CUDAHY, Calif. — The Cudahy City Council passed two ordinances at its Tuesday, May 30, special meeting. One ordinance focused on rent stabilization (rent control) limiting the annual rent increase with no exemptions; it passed on a vote of 3-1, with one abstention. The second ordinance focused on tenant protections, and passed unanimously. Although both motions passed, rent stabilization and tenant protections will not officially be in place until they are approved at a second reading scheduled for June 6, a standard practice for city councils in small cities.
The new rent control ordinance limits rent increases to 3% (or inflation, whichever is lower), once every 12 months. It applies to residential units within the city, unless exempt by state or federal laws, and requires landlords to register their rental units. However, the new law will allow landlords to pass up to 50% of eligible improvements costs onto tenants but not exceed 5% of tenant’s rent. The tenant protections ordinance includes relocation assistance, as well as protections from retaliatory evictions and landlord harassment.
Cudahy is a small city in southeast LA County covering 1.18 square miles. Approximately 85% of households in Cudahy are renters; about 56% of renting households are rent burdened, meaning they pay more than 30% of their income on rent, according to Cudahy’s own housing element, which is a document all cities are required to create that analyzes housing needs. Residents have been showing up in crowds to city council meetings and making public comments in favor of rent control and tenant protections.
“No se están negando a pagar la renta solo que a veces no pueden,” said resident Veronica Cervantes. [Translation: “They are not refusing to pay rent they just can’t sometimes.”]
Cervantes has lived in an 11-unit apartment complex in Cudahy for about five years. While living there, her husband has had to make repairs to their apartment using their own money. She recently reached out to management requesting they fix her bathroom door but they refused.
She believes that management is retaliating against her for organizing with her neighbors advocating for rent control and renter protections. She says many elderly people live in her complex who are on fixed incomes and have a difficult time advocating for themselves when their apartments need repairs. She’s been informing them about their rights as renters and updating them on actions the city council is taking on the matter. She says management has harassed her by threatening to increase her rent and evict her.
“Yo estoy tratando de ayudar a la gente,” said Cervantes. [Translation: “I’m trying to help people.”]
Cervantes’s story is unfortunately not unique. Many Cudahy tenants rose to share how they were afraid to ask their landlords to make repairs in their homes out of fear that they would increase the rent, forcing them to pay out of pocket for expenses or living in deteriorating homes. Some residents also expressed being on the verge of homelessness and dealing with astronomical rent increases.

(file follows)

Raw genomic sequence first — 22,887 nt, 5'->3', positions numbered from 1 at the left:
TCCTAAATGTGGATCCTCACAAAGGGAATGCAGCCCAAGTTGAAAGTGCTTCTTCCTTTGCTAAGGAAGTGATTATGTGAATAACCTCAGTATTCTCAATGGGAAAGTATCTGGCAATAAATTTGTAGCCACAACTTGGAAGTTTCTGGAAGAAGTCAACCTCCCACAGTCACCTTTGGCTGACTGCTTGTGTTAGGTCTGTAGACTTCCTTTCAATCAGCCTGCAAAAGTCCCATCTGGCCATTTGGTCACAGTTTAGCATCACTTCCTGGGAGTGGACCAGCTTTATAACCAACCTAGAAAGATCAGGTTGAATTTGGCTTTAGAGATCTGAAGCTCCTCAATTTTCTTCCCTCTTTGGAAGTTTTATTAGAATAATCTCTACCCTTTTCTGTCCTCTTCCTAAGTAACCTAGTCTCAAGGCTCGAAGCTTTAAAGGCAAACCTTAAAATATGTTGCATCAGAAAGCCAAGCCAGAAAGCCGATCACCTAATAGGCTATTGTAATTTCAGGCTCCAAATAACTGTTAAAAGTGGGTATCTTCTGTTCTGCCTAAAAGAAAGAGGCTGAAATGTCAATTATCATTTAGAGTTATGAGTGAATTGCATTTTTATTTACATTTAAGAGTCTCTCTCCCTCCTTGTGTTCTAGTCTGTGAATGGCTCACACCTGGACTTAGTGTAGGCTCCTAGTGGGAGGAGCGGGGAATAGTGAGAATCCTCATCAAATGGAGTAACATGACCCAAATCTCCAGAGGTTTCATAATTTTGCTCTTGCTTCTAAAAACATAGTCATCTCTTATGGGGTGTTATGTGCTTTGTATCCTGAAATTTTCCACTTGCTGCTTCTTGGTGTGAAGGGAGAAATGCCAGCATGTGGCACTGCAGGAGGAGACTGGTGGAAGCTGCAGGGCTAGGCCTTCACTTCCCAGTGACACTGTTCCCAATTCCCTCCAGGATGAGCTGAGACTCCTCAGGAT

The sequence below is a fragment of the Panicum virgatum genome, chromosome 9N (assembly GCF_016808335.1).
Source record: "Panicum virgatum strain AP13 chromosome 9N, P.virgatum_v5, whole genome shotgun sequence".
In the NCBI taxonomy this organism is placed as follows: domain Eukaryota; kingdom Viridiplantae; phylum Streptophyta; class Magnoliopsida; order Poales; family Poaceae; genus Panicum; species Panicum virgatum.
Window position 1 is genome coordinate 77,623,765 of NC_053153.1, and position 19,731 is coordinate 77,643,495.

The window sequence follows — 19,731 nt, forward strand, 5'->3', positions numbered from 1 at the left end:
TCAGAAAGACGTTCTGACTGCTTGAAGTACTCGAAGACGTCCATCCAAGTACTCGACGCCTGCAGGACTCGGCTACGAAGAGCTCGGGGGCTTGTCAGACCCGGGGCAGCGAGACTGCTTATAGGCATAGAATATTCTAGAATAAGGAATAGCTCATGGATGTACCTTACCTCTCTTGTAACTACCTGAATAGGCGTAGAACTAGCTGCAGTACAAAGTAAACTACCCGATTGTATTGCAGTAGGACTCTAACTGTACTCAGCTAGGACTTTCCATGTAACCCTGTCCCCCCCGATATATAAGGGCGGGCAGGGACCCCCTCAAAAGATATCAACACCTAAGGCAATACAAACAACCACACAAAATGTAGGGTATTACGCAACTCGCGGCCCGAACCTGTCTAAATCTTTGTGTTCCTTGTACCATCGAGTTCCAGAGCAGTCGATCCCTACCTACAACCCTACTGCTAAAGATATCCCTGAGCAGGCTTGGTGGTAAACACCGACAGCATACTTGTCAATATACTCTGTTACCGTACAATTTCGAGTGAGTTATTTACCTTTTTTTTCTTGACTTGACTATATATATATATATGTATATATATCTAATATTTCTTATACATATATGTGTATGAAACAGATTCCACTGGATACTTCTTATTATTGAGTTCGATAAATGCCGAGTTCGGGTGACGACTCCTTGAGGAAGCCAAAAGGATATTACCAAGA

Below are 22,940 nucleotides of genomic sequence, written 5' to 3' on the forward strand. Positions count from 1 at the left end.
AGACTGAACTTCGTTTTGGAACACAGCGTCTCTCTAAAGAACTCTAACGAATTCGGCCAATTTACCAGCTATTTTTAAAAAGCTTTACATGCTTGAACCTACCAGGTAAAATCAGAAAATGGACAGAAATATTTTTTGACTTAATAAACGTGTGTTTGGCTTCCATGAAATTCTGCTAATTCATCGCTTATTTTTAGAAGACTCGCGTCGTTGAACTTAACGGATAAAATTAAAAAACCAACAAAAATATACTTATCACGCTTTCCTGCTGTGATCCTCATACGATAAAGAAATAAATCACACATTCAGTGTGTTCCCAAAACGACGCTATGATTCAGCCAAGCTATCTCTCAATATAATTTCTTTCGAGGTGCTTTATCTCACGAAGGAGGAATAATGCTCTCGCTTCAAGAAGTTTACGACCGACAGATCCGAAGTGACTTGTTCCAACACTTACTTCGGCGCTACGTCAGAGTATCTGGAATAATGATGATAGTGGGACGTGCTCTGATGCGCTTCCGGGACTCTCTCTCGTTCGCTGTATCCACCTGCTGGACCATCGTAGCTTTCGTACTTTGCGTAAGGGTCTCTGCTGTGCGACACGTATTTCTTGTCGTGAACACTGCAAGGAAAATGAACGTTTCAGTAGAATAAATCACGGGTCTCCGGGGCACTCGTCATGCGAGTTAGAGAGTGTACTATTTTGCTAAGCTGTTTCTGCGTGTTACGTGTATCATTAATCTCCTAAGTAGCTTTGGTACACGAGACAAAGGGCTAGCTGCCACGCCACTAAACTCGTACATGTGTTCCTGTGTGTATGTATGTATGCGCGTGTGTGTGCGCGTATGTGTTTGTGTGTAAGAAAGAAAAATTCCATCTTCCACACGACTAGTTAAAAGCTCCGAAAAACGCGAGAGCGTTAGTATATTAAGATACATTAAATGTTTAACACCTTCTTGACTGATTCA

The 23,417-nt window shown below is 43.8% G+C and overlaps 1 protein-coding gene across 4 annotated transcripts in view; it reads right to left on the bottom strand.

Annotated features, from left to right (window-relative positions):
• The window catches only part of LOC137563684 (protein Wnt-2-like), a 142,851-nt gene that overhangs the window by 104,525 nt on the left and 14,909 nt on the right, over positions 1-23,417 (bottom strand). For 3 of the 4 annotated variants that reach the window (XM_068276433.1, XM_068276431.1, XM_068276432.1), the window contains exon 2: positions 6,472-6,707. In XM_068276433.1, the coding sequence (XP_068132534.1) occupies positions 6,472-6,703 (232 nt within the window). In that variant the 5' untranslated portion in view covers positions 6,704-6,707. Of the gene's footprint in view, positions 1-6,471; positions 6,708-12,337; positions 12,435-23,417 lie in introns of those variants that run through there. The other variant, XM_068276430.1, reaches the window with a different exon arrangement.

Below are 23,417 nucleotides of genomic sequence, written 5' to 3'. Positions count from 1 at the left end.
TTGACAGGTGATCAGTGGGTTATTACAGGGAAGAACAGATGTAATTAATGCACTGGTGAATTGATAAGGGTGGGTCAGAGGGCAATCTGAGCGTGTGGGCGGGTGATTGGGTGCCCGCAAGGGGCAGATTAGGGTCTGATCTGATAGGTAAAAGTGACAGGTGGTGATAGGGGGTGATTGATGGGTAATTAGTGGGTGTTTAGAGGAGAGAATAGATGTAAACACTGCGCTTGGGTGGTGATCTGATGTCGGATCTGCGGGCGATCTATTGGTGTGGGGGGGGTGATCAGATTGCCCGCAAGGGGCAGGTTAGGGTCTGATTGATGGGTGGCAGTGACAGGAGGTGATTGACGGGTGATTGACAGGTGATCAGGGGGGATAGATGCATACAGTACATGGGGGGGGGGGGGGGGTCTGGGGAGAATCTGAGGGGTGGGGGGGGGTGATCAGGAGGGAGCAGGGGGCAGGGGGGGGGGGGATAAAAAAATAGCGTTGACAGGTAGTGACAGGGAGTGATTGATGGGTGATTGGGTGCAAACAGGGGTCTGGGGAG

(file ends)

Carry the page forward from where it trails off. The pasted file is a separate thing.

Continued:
“Hearing the stories of our community really amplified how much we need it,” said Councilmember Elizabeth Alcantar in an interview with LA Public Press.
There were some disagreements at the May 30 meeting when two councilmembers who did not agree with the 3% rent increase limit, introduced their own motion that would have allowed for a rent increase of 4%, annually. That motion failed to even be brought to a vote. Councilmember Martin Fuentes who voted against the 3% ordinance said that at 3% things would “stay the same” and not incentivise landlords to invest in their properties.
“We don’t want things to stay the same,” said Alcantar. “We want things to improve for the people that have invested time and effort.”
A new Starbucks recently opened in the city on Atlantic Avenue and a Sprouts Farmers Market is scheduled to open early next year. Alcantar points out that these projects could have huge effects on the neighborhood, such as increasing real estate values. Strong rent control and renter protections are crucial to ensure long-time community members are not displaced by these new projects and can benefit from them.
The City Council also established an ad hoc rent control committee to analyze and study the issue of rent control and make recommendations to the council on legislation. The committee is composed of Vice Mayor Jose Gonzalez* and Councilmember Alcantar. On Oct. 19, an ordinance went into effect temporarily prohibiting rent increases, which has been extended twice and it is set to expire on July 10.
The Council will vote at their next meeting, June 6, on whether to officially adopt the ordinances. Though these second votes are usually pro forma.
The author of this story previously worked with East Yard Communities for Environmental Justice which is supporting the campaign for rent control in Cudahy.
* Correction: A previous version of this article erroneously stated that Mayor Daisy Lomelí was on the ad hoc committee, when it is in fact Vice Mayor Jose Gonzalez.